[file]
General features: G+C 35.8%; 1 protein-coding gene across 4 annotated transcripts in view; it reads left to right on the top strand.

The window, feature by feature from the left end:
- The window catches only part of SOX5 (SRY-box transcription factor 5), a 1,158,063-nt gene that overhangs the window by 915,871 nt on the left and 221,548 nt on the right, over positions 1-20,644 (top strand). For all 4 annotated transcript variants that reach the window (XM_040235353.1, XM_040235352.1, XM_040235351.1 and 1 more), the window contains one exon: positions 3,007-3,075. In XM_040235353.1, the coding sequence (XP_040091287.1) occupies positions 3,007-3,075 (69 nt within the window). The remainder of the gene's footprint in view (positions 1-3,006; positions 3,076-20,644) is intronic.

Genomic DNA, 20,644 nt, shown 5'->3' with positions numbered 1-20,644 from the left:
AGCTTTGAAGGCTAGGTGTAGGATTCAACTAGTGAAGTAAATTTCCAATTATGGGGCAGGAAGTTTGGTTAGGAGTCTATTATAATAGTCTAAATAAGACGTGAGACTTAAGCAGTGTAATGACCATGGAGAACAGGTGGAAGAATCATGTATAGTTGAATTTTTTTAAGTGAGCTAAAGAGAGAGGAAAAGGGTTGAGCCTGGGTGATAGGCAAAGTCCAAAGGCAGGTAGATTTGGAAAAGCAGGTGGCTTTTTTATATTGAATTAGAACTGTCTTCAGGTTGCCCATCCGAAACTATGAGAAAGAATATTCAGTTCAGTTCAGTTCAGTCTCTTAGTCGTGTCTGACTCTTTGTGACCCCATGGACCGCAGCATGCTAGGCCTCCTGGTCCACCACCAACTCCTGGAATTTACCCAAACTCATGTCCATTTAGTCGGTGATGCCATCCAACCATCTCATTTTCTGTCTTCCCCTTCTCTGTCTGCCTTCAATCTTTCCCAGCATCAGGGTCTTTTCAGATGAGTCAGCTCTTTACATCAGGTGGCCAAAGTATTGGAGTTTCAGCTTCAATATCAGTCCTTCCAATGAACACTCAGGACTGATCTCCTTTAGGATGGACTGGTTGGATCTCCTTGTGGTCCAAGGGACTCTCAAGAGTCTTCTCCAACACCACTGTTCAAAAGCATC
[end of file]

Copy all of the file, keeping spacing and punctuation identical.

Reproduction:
General features: G+C 35.8%; 1 protein-coding gene across 4 annotated transcripts in view; it reads left to right on the top strand.

The window, feature by feature from the left end:
- The window catches only part of SOX5 (SRY-box transcription factor 5), a 1,158,063-nt gene that overhangs the window by 915,871 nt on the left and 221,548 nt on the right, over positions 1-20,644 (top strand). For all 4 annotated transcript variants that reach the window (XM_040235353.1, XM_040235352.1, XM_040235351.1 and 1 more), the window contains one exon: positions 3,007-3,075. In XM_040235353.1, the coding sequence (XP_040091287.1) occupies positions 3,007-3,075 (69 nt within the window). The remainder of the gene's footprint in view (positions 1-3,006; positions 3,076-20,644) is intronic.

Genomic DNA, 20,644 nt, shown 5'->3' with positions numbered 1-20,644 from the left:
AGCTTTGAAGGCTAGGTGTAGGATTCAACTAGTGAAGTAAATTTCCAATTATGGGGCAGGAAGTTTGGTTAGGAGTCTATTATAATAGTCTAAATAAGACGTGAGACTTAAGCAGTGTAATGACCATGGAGAACAGGTGGAAGAATCATGTATAGTTGAATTTTTTTAAGTGAGCTAAAGAGAGAGGAAAAGGGTTGAGCCTGGGTGATAGGCAAAGTCCAAAGGCAGGTAGATTTGGAAAAGCAGGTGGCTTTTTTATATTGAATTAGAACTGTCTTCAGGTTGCCCATCCGAAACTATGAGAAAGAATATTCAGTTCAGTTCAGTTCAGTCTCTTAGTCGTGTCTGACTCTTTGTGACCCCATGGACCGCAGCATGCTAGGCCTCCTGGTCCACCACCAACTCCTGGAATTTACCCAAACTCATGTCCATTTAGTCGGTGATGCCATCCAACCATCTCATTTTCTGTCTTCCCCTTCTCTGTCTGCCTTCAATCTTTCCCAGCATCAGGGTCTTTTCAGATGAGTCAGCTCTTTACATCAGGTGGCCAAAGTATTGGAGTTTCAGCTTCAATATCAGTCCTTCCAATGAACACTCAGGACTGATCTCCTTTAGGATGGACTGGTTGGATCTCCTTGTGGTCCAAGGGACTCTCAAGAGTCTTCTCCAACACCACTGTTCAAAAGCATC